Environmental act not right for California water agencies

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In SB1, State Senate President Pro Tem Toni Atkins provides a compelling case to protect California’s air, navigable water, drinking water and workers. Byron-Bethany Irrigation District recognizes and strongly supports these public priorities. We will leave to others to debate whether or not this broad expanse of law is contrary to California’s Single-Subject Rule, as each of these topics are clearly worthy of the Legislature’s attention, and public concern. However, despite our recognition that some in our state feel recent administrative rulings and legislative changes to federal law may not be the right prescription for California, we believe this legislation is overbroad, duplicative and unworkable.

California has a long history of establishing the highest standards of environmental stewardship, compliance and enforcement. This is precisely why we feel some provisions of this bill are unnecessary and burdensome. Most, if not all, of California’s public water agencies (subdivisions of the state of California) have spent the last decade and millions of tax and ratepayer dollars studying best practices and updating their knowledge regarding the best available science, in order to protect the public, wildlife and particularly endangered species. BBID takes very seriously its publicly mandated mission and responsibility of delivering fresh, clean water to the families and farms of California, in an environmentally responsible way. SB1 as currently drafted undermines this mission by:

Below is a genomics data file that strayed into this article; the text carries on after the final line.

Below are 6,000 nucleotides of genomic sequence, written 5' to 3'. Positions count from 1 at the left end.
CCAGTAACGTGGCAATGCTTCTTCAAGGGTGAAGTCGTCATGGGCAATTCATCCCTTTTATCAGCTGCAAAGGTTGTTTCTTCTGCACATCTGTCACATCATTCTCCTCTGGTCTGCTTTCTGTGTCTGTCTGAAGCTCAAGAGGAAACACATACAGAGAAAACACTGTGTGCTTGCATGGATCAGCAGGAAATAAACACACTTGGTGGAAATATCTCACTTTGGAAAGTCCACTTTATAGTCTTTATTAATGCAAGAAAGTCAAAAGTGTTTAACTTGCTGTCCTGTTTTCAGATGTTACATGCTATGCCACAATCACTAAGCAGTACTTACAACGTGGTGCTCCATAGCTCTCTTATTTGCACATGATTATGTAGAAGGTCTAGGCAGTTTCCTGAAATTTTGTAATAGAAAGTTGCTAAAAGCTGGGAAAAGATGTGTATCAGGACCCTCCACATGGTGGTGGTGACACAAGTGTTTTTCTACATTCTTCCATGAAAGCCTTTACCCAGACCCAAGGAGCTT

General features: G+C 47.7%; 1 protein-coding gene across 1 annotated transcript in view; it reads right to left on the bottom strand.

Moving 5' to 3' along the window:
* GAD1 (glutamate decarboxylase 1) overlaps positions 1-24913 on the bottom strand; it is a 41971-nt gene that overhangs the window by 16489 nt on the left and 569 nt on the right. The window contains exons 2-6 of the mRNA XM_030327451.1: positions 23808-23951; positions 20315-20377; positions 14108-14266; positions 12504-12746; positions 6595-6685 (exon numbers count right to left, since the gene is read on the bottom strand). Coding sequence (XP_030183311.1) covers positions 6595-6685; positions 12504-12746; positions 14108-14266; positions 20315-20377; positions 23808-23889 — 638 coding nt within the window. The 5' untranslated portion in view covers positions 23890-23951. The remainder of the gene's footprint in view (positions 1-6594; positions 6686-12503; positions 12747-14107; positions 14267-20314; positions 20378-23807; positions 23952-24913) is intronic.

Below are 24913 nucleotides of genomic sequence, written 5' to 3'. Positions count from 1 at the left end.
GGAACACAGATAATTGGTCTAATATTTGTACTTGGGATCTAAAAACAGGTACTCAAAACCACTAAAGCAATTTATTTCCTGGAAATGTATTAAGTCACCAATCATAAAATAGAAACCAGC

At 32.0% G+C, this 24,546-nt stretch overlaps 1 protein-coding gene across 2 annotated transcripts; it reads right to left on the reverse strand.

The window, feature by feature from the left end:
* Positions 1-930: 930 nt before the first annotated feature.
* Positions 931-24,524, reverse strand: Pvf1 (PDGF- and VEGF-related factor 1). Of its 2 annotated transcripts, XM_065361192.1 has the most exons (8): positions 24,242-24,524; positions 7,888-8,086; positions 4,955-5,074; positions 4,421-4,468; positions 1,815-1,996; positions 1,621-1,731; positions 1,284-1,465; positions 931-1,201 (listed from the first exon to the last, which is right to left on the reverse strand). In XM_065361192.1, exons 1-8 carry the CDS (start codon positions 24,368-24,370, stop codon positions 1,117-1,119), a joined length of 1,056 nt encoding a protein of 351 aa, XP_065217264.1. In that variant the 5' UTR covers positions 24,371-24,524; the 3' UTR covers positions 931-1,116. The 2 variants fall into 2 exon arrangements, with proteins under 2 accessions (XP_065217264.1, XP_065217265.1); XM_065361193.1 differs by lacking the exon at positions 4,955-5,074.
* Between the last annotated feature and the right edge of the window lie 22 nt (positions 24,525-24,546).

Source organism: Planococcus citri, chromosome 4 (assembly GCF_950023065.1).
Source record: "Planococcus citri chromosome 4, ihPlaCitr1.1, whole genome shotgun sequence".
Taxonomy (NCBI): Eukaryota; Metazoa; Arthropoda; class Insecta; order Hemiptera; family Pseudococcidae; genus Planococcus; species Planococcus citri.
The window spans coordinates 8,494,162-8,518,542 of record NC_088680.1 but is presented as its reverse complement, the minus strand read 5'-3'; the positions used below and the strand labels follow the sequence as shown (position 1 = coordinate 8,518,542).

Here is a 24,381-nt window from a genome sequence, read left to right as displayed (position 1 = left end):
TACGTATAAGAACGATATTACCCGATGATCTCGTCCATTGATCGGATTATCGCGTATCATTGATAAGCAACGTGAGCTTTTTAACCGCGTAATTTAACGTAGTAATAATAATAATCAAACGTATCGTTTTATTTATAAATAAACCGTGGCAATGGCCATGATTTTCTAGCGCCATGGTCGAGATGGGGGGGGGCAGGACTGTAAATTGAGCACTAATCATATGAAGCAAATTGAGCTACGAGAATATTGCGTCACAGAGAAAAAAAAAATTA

1. Handcuffing our agency by requiring the use of outdated and debunked science in the Delta. Over the last 30 years, several fish species have continued to decline despite significant expenditures and diversion curtailments mandated by Endangered Species Act rulings. New procedures and agreements (negotiated by the recently departed Brown Administration), which incorporate new species management science, are currently being incorporated and scrutinized by the federal and state fish agencies. These updated methods should be deployed and evaluated rather than stymied and derailed. The new science and better practices present the best available option for species recovery.

2. If the Legislature feels new federal policy does not fully protect the public or species, it has abundant authority and can act on each specific case, as it has on so many other occasions. Initiatives like Proposition 65 or the Porter-Cologne Water Quality Control Act already protect California well beyond the federal mandates.

3. SB1 does not employ a workable regulatory platform. It acts to confuse the current regulatory framework. Further, by establishing a new private right of action, it is sure to spawn significant, costly litigation that will divert public funds from worthy pursuits like infrastructure rehabilitation, habitat conservation and scientific research.

4. It would derail the recently negotiated coordinated operating agreement and State Water Resources Control Board voluntary frameworks on flows.

For these reasons, Byron-Bethany Irrigation District urges the amendment of this legislation to address the significant issues outlined above and stands ready to work with the author and this committee to improve this legislation.

Rick Gilmore is the general manager of the Byron-Bethany Irrigation District.

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